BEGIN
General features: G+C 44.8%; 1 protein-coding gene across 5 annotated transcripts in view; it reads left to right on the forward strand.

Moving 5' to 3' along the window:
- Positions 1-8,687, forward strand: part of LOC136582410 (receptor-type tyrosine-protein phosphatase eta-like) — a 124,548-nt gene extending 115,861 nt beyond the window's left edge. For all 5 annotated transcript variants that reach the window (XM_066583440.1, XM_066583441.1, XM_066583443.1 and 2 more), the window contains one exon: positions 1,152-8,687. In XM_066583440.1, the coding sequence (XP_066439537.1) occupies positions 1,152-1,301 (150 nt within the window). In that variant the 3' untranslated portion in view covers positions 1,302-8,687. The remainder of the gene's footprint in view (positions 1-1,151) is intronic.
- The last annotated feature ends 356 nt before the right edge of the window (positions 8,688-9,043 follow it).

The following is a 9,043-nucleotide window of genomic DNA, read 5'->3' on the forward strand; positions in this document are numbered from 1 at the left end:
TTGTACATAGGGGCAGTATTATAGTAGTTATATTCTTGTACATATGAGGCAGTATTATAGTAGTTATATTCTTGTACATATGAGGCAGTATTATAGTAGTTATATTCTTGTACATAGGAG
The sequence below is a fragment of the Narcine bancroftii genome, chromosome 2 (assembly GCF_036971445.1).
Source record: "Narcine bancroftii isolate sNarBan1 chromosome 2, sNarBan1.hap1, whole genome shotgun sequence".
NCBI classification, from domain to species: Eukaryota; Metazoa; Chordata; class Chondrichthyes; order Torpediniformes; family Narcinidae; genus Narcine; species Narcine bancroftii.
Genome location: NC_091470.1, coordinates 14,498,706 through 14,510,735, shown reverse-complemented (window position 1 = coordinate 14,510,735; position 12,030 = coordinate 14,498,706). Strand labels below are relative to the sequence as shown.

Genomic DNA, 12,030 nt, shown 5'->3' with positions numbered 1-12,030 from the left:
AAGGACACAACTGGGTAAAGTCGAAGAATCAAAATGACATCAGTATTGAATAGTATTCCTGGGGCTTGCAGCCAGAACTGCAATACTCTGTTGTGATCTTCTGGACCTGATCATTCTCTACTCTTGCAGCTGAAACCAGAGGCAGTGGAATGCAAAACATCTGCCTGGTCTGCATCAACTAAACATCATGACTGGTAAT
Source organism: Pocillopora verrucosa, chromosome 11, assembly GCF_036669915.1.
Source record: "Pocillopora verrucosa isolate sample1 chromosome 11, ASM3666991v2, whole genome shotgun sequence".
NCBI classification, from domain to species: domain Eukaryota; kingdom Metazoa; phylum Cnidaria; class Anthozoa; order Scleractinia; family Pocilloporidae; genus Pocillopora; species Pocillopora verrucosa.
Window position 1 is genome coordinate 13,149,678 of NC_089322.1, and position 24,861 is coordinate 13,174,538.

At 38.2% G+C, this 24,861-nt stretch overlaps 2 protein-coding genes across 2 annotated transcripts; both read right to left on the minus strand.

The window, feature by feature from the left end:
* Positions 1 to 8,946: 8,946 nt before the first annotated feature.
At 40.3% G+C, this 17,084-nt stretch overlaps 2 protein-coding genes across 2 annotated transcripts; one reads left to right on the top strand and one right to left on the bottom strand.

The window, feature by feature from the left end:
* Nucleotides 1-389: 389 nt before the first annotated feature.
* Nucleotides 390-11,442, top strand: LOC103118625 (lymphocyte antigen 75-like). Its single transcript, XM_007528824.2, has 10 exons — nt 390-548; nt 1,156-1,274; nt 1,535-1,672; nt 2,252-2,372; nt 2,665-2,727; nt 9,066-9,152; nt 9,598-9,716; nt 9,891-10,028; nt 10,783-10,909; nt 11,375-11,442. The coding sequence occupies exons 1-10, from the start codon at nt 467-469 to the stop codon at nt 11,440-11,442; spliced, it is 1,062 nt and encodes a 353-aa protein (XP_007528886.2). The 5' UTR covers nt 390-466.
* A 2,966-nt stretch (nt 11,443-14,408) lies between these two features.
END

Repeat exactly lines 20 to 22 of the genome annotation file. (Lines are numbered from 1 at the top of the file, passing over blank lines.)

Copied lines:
At 40.3% G+C, this 17,084-nt stretch overlaps 2 protein-coding genes across 2 annotated transcripts; one reads left to right on the top strand and one right to left on the bottom strand.

The window, feature by feature from the left end:
* Nucleotides 1-389: 389 nt before the first annotated feature.